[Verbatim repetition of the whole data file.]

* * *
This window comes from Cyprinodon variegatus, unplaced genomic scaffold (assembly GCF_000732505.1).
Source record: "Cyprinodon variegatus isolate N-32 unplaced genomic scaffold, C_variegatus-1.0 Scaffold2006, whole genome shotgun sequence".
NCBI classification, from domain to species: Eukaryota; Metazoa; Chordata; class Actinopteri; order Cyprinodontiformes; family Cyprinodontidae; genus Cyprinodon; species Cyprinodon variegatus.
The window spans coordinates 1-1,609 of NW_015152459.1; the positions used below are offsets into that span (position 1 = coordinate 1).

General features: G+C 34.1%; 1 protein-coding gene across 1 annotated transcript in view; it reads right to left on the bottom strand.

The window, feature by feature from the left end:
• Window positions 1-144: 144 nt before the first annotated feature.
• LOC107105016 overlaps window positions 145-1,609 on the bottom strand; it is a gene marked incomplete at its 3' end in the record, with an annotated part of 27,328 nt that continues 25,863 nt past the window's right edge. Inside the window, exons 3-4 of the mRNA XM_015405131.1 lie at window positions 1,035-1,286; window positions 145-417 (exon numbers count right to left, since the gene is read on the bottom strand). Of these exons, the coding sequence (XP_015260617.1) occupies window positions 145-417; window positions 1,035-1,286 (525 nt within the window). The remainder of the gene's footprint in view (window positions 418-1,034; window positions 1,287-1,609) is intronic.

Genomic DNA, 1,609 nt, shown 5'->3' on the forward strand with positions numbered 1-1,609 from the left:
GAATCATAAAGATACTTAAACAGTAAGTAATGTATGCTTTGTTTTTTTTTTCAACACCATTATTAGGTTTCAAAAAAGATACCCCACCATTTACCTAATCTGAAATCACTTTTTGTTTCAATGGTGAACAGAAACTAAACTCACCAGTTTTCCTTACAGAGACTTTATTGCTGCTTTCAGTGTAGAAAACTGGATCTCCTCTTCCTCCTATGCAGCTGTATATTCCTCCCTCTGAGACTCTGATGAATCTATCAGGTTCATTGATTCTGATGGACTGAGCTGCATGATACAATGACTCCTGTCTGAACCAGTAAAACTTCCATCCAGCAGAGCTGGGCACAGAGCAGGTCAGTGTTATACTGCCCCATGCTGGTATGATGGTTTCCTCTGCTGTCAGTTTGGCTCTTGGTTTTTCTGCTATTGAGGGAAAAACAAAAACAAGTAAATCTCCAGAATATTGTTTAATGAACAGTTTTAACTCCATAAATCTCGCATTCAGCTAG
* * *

This window comes from Cyprinodon variegatus, unplaced genomic scaffold (assembly GCF_000732505.1).
Source record: "Cyprinodon variegatus isolate N-32 unplaced genomic scaffold, C_variegatus-1.0 Scaffold2006, whole genome shotgun sequence".
NCBI classification, from domain to species: Eukaryota; Metazoa; Chordata; class Actinopteri; order Cyprinodontiformes; family Cyprinodontidae; genus Cyprinodon; species Cyprinodon variegatus.
The window spans coordinates 1-1,609 of NW_015152459.1; the positions used below are offsets into that span (position 1 = coordinate 1).

General features: G+C 34.1%; 1 protein-coding gene across 1 annotated transcript in view; it reads right to left on the bottom strand.

The window, feature by feature from the left end:
• Window positions 1-144: 144 nt before the first annotated feature.
• LOC107105016 overlaps window positions 145-1,609 on the bottom strand; it is a gene marked incomplete at its 3' end in the record, with an annotated part of 27,328 nt that continues 25,863 nt past the window's right edge. Inside the window, exons 3-4 of the mRNA XM_015405131.1 lie at window positions 1,035-1,286; window positions 145-417 (exon numbers count right to left, since the gene is read on the bottom strand). Of these exons, the coding sequence (XP_015260617.1) occupies window positions 145-417; window positions 1,035-1,286 (525 nt within the window). The remainder of the gene's footprint in view (window positions 418-1,034; window positions 1,287-1,609) is intronic.

Genomic DNA, 1,609 nt, shown 5'->3' on the forward strand with positions numbered 1-1,609 from the left:
GAATCATAAAGATACTTAAACAGTAAGTAATGTATGCTTTGTTTTTTTTTTCAACACCATTATTAGGTTTCAAAAAAGATACCCCACCATTTACCTAATCTGAAATCACTTTTTGTTTCAATGGTGAACAGAAACTAAACTCACCAGTTTTCCTTACAGAGACTTTATTGCTGCTTTCAGTGTAGAAAACTGGATCTCCTCTTCCTCCTATGCAGCTGTATATTCCTCCCTCTGAGACTCTGATGAATCTATCAGGTTCATTGATTCTGATGGACTGAGCTGCATGATACAATGACTCCTGTCTGAACCAGTAAAACTTCCATCCAGCAGAGCTGGGCACAGAGCAGGTCAGTGTTATACTGCCCCATGCTGGTATGATGGTTTCCTCTGCTGTCAGTTTGGCTCTTGGTTTTTCTGCTATTGAGGGAAAAACAAAAACAAGTAAATCTCCAGAATATTGTTTAATGAACAGTTTTAACTCCATAAATCTCGCATTCAGCTAG